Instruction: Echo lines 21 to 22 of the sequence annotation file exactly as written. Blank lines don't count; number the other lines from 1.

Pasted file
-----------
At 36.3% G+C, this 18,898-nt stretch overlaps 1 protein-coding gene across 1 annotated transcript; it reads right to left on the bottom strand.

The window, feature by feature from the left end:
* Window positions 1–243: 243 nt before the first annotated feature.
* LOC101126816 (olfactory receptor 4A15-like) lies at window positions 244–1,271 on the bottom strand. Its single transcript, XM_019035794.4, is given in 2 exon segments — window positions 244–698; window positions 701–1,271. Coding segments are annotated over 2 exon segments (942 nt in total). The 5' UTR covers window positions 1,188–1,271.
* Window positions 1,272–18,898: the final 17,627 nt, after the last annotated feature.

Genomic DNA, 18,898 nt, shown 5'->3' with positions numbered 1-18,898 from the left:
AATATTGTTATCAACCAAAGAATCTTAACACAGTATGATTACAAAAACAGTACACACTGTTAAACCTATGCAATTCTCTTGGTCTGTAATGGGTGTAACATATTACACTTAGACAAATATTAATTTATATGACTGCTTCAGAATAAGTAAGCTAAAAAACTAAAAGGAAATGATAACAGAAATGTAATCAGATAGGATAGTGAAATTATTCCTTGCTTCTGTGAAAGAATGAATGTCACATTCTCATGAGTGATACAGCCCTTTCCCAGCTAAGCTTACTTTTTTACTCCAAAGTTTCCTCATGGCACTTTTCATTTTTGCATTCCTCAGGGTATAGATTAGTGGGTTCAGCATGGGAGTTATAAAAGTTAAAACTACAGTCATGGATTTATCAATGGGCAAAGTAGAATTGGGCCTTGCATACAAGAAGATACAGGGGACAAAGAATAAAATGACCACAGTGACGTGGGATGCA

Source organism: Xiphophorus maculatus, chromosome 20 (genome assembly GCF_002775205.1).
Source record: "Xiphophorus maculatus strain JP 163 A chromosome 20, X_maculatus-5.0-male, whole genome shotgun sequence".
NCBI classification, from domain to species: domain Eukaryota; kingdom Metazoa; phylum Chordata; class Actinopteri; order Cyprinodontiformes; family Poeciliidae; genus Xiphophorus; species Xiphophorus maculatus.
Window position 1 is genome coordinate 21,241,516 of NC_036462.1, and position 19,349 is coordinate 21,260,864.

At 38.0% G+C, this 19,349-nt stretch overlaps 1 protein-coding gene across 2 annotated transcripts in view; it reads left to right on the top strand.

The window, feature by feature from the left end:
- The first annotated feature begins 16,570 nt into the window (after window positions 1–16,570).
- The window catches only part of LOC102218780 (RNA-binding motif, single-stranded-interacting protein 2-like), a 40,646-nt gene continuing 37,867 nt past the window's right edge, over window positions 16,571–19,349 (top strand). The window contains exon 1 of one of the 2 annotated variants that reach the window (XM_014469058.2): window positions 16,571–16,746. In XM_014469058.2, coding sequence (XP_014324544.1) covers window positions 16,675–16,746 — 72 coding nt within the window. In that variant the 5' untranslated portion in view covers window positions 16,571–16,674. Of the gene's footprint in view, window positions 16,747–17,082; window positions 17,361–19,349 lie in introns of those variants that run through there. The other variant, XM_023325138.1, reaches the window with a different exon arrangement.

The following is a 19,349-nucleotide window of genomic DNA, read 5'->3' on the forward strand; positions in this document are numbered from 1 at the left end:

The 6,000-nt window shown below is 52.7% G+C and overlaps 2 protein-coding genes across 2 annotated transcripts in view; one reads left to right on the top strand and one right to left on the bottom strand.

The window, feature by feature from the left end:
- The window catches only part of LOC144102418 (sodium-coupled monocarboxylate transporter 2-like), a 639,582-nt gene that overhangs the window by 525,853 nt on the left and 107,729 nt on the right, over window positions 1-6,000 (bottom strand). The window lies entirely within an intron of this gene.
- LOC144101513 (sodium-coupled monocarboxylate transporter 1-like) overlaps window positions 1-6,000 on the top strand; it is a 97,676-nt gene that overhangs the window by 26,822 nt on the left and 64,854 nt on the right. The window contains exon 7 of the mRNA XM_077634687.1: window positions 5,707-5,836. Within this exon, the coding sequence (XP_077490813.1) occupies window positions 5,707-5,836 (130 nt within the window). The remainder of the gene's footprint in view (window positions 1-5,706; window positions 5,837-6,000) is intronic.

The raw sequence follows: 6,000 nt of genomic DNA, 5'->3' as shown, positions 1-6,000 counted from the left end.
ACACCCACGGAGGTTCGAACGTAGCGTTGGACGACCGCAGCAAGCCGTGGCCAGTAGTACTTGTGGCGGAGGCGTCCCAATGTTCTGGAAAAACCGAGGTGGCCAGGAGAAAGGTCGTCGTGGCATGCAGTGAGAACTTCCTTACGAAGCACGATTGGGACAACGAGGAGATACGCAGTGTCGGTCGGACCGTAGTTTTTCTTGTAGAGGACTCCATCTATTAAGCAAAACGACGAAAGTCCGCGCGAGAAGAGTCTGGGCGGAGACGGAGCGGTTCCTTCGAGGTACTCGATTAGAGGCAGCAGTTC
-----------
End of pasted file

The raw sequence follows: 6,000 nt of genomic DNA, 5'->3' as shown, positions 1-6,000 counted from the left end.
ACACCCACGGAGGTTCGAACGTAGCGTTGGACGACCGCAGCAAGCCGTGGCCAGTAGTACTTGTGGCGGAGGCGTCCCAATGTTCTGGAAAAACCGAGGTGGCCAGGAGAAAGGTCGTCGTGGCATGCAGTGAGAACTTCCTTACGAAGCACGATTGGGACAACGAGGAGATACGCAGTGTCGGTCGGACCGTAGTTTTTCTTGTAGAGGACTCCATCTATTAAGCAAAACGACGAAAGTCCGCGCGAGAAGAGTCTGGGCGGAGACGGAGCGGTTCCTTCGAGGTACTCGATTAGAGGCAGCAGTTC